We challenged four poets to create an original piece inspired by a painting of their choice from Art UK.
We are the new day Raphaelites, we come armed with quills and ink. We'll give them all we've got to offer, fam we'll throw in the kitchen sink. Who said that poetry can't be gangster?
The painting: Dante Gabriel Rossetti (1828–1882), by William Holman Hunt
This painting of a romantic young Rossetti was made shortly after his death in 1882, and subsequently hung in William Holman Hunt's drawing room. It was based on an original chalk drawing of an almost identical size, now in the collection of Manchester Art Gallery.
The original drawing was from 1853, when members of the Pre-Raphaelite Brotherhood decided to make portraits of each other to send to their friend Thomas Woolner, who had emigrated to Australia the previous year. The remaining members of the brotherhood met in Millais' studio to work, and Rossetti and Hunt ended up making sketches of each other simultaneously.
This helps to explain Rossetti's unusual expression and intense gaze. Captured here, he's doing more than looking at his friend: he's examining his subject, caught between looking down at his paper and at Hunt, sitting across from him.
However, the portrait also captures Rossetti's intense personality and the charisma that allowed him to be a driving force in the Pre-Raphaelite movement. It's of particular poignance that the painting was made after Rossetti's death: Hunt is looking back to when he and his close friend were young and full of passion and drive, back to a time when they were artists who felt that it was them against everyone else.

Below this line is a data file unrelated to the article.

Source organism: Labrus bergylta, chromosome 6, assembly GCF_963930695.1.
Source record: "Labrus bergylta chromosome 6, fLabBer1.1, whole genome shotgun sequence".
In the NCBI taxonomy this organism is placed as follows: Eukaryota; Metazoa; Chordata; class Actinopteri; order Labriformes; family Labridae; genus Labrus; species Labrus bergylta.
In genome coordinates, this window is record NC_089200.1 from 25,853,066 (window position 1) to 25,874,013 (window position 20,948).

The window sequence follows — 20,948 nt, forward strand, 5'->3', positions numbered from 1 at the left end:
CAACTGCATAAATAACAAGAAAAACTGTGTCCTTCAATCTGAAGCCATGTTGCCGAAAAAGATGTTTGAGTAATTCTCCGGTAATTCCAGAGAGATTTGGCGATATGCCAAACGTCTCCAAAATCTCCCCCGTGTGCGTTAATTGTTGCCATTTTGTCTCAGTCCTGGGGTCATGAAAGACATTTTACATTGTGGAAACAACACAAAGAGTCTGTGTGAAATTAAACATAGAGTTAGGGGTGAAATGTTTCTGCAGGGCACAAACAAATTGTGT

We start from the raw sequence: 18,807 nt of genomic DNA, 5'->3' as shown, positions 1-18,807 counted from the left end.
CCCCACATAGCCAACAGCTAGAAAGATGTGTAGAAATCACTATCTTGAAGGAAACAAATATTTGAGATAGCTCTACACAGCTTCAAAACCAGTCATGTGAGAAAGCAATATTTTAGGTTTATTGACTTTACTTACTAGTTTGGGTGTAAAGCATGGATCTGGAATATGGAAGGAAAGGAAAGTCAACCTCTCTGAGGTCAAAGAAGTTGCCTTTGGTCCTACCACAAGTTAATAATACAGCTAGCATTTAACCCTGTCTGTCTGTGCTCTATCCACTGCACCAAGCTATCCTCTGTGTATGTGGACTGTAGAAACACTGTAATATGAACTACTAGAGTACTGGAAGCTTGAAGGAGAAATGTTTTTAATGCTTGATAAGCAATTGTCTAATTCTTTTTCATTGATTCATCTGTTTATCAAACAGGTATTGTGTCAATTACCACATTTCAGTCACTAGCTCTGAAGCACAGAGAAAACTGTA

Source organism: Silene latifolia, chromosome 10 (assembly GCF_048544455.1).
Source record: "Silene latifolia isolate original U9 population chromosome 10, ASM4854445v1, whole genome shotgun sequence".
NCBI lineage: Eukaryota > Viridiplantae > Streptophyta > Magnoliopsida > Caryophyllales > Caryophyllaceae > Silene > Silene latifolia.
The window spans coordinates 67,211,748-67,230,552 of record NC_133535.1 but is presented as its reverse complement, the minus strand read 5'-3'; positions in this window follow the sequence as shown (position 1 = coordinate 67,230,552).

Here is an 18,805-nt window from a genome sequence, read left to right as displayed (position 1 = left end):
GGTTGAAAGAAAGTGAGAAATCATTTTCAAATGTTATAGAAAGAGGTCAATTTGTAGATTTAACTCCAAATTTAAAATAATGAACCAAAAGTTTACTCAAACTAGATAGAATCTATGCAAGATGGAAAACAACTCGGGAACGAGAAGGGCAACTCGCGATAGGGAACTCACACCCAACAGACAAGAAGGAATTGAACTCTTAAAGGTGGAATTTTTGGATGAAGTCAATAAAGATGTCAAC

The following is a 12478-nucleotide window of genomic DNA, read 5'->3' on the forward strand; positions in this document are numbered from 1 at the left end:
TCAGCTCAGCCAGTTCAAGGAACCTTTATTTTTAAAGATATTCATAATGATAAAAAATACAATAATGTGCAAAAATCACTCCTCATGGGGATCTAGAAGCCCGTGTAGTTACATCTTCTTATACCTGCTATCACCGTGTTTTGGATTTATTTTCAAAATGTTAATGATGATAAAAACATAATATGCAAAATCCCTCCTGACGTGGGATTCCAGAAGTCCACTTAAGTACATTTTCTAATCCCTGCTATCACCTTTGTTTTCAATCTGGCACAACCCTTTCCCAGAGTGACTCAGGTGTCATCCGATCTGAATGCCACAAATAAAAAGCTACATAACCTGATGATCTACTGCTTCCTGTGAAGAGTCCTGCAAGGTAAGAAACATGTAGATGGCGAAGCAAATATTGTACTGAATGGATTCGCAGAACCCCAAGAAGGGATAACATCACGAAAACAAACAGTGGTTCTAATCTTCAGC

Hunt himself recounted that the portrait was painted at an emotional time, when he was recalling his friend and 'memories of early days when, partly by the noisy blundering of followers we were driven to stand as though we were reckless in our challenges of the whole world'.
(Information courtesy of Birmingham Museum and Art Gallery).
The poet: Raza Hussain
I feel like Birmingham has welcomed change as emphatically as the Raphaelites wanted to implement it.
What drew you to the painting you chose?
Dante Gabriel Rossetti was an iconic figure of his era. His remarkable stories and legend lives on through the bloodline of creative change makers and revolutionists alike – his importance is recognised even today. The Raphaelites had a significant part to play in allowing freedom to be expressed and liberty to be felt. They did what they did to bring new life into a very structured world; the image of Rossetti is an iconic and profound symbol of passionate creative madness – the kind to change perspectives – the kind to change the world.
Why did you choose to write about identity?
I chose to write about identity because of my own struggle to find who I was and where I belonged. Since moving to Birmingham nearly 10 years ago I was able to discover just that in a city that was re-establishing its own identity. I feel like Birmingham has welcomed change as emphatically as the Raphaelites wanted to implement it. Both aim(ed) to achieve such accomplishments through creative mediums. Be it through voicing the opinions of the younger generation or radicalising the the ideologies surrounding acceptance – change was accepted. Birmingham represents my identity – so it was only fitting to write a piece dedicated to my greatest source of inspiration – my city.